My older daughter wanted to stay in and relax all morning long, so I said yes to deferring chores till the next day. She lounged, watched TV, and texted her friends as much as she wanted. In the afternoon, she asked to go shopping, so I said yes even though I knew it would be a crowded day at the shopping centers. She did try to test the rule about not having a shopping free-for-all, but I stood firm and she had to limit herself to what she had available in her allowance spending account (that did generate a lot of "no" from me).

All in all, it was a wonderful day. My little one said at one point, "this day just cannot get any better!" There was so little stress, and an unexpected side effect is that the girls didn't bicker with each other at all. I realized that my kindergartener just wants to spend more unhurried time together, while my tween needs more down time by herself to decompress. I get that, and I've been trying to carry some of those lessons forward.

Tuesday, April 17, 2012

Tuesday Tube: Music for Knitting

Here's a little tune for you to knit by

It's called "Knitting Something Nice for You" by Aidan Knight.

Sunday, April 15, 2012

Right Now

On the Nails: Girly Bits Shift Happens. This is such a pretty multichrome polish!

On the iPod: Perfect by Pink

Tuesday, April 10, 2012

Tuesday Tube: Knitting with the Stars

This is such a cute prank that Tom Hanks played on Julia Roberts when they filmed Larry Crowne.

Saturday, April 7, 2012


We went to a local children's museum yesterday and discovered a different way to dye eggs to create a swirled or marbled effect. It was a lot of fun, so I thought I'd share it with you! You can use the tablets of egg dye, or you can make your own dye. For the latter, I usually use 1 tablespoon of vinegar to 1/2 cup of water and add food coloring to that. There are also lots of recipes on the internet for natural coloring options. In addition to dye, you also need shaving cream. Warning: this is messy!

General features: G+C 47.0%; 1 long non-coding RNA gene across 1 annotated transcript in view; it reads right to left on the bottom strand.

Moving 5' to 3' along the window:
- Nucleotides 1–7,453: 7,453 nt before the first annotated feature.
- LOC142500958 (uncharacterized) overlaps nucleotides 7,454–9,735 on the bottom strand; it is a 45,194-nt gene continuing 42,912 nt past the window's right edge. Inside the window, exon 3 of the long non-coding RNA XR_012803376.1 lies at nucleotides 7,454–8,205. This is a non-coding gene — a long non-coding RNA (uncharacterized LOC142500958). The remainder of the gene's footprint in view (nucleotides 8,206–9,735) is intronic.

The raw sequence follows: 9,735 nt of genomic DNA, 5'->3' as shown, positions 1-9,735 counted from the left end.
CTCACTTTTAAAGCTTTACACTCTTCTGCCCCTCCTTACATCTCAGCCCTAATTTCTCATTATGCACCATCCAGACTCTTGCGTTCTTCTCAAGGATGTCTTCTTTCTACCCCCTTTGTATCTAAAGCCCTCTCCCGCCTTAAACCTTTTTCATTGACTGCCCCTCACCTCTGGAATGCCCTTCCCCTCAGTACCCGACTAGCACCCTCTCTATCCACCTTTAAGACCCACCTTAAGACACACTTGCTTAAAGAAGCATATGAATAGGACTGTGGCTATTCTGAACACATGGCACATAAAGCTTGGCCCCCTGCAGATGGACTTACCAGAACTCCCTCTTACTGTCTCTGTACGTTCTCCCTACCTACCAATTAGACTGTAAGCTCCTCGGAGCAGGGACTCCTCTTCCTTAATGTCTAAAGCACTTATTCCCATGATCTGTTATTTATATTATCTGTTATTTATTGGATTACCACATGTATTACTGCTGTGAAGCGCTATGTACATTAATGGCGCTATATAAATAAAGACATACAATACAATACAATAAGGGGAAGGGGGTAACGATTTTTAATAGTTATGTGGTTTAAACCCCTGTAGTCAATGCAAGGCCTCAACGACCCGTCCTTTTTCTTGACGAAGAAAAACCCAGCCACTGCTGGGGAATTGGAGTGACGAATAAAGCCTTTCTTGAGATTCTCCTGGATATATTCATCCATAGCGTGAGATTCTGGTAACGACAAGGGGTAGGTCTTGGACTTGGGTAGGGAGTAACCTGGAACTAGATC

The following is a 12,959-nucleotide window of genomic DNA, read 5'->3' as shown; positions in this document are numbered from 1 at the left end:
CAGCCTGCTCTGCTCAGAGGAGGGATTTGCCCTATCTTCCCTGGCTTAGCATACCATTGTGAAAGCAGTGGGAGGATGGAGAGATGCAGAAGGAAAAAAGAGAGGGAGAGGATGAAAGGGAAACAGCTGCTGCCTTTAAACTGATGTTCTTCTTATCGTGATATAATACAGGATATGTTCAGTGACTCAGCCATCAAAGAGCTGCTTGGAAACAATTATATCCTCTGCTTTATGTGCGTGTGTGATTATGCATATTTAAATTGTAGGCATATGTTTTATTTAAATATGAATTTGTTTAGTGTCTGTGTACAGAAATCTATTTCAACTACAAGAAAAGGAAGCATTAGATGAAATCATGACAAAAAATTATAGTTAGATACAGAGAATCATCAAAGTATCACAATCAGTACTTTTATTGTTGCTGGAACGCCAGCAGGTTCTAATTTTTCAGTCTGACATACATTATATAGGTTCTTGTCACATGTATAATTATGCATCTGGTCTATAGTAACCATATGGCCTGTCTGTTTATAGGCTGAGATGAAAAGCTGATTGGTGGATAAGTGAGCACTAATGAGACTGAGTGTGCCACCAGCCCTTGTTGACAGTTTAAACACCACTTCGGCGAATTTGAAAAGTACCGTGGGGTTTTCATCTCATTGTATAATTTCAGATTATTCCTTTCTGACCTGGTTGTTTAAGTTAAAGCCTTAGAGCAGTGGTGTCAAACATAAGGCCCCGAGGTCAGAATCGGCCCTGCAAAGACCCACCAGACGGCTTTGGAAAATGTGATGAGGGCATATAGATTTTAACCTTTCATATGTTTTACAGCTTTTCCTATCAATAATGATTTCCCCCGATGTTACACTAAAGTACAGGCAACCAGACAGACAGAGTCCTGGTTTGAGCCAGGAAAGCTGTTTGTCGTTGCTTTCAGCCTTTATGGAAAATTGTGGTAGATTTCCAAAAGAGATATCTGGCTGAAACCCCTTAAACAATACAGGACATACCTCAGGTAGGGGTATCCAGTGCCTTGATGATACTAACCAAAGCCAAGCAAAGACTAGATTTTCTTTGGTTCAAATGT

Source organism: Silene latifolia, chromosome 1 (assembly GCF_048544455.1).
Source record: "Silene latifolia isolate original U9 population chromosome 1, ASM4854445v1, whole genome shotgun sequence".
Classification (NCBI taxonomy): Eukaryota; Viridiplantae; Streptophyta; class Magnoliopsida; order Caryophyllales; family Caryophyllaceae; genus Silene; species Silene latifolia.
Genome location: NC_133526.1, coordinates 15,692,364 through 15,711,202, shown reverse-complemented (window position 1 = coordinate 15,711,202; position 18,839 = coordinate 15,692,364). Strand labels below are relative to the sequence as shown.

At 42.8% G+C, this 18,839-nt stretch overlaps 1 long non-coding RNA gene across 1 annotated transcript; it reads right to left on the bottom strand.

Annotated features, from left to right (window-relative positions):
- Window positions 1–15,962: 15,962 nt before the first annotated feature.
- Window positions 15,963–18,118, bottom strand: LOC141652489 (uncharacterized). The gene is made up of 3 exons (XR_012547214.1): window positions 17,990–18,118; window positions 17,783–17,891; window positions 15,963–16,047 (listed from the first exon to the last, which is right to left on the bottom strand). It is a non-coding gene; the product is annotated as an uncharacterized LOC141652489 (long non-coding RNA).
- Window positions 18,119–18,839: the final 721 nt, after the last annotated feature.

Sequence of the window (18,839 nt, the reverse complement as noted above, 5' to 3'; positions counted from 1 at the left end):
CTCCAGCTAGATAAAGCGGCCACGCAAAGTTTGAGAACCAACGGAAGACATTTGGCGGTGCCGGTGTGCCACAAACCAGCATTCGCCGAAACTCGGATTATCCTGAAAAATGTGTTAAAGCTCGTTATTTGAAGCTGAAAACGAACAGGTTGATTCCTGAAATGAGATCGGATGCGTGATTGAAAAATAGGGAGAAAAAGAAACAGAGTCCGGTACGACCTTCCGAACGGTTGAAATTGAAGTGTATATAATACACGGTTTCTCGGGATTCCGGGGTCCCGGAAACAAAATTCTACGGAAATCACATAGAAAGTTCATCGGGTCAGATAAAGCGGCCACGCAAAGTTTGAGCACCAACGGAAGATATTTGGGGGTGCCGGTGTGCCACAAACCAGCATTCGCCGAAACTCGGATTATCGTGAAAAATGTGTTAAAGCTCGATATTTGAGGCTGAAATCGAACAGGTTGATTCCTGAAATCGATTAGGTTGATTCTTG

Squeeze out a little mound of shaving cream and squirt on your dye.

Then, place your egg into the shaving cream and swirl it around. We left ours on for just 30 seconds or so. Rinse off the egg in water, and you're done! At the children's museum, they had plastic sheets on top of tables and just squeegeed off the shaving cream residue after each child was done. At home, I would use a rimmed baking sheet or plastic container to corral the mess.

Thursday, April 5, 2012

What Happens in Vegas

In this case, what happened in Vegas...came home. Remember that little trip I took in February? I went to a conference and since I had all kinds of time to myself and few responsibilities beyond going to lectures, I got to do a lot of knitting! Most of the yarn that I packed got used.

After 4 days, I came home with a Lollipop skirt all but completed. The knitting was done, but it took me all this time to get around to putting elastic in the waistband and weave in a few ends. Yeah, it's a lot harder to accomplish productive knitting in my regular life.

Lolli 1

And of course, the obligatory twirling action shot:

Lolli 2

I'll be adding a few project details to my Ravelry project page soon.

Tuesday, April 3, 2012

Tuesday Tube: Cuteness

Since Easter is coming up, I thought I'd share this bit of gratuitous cuteness: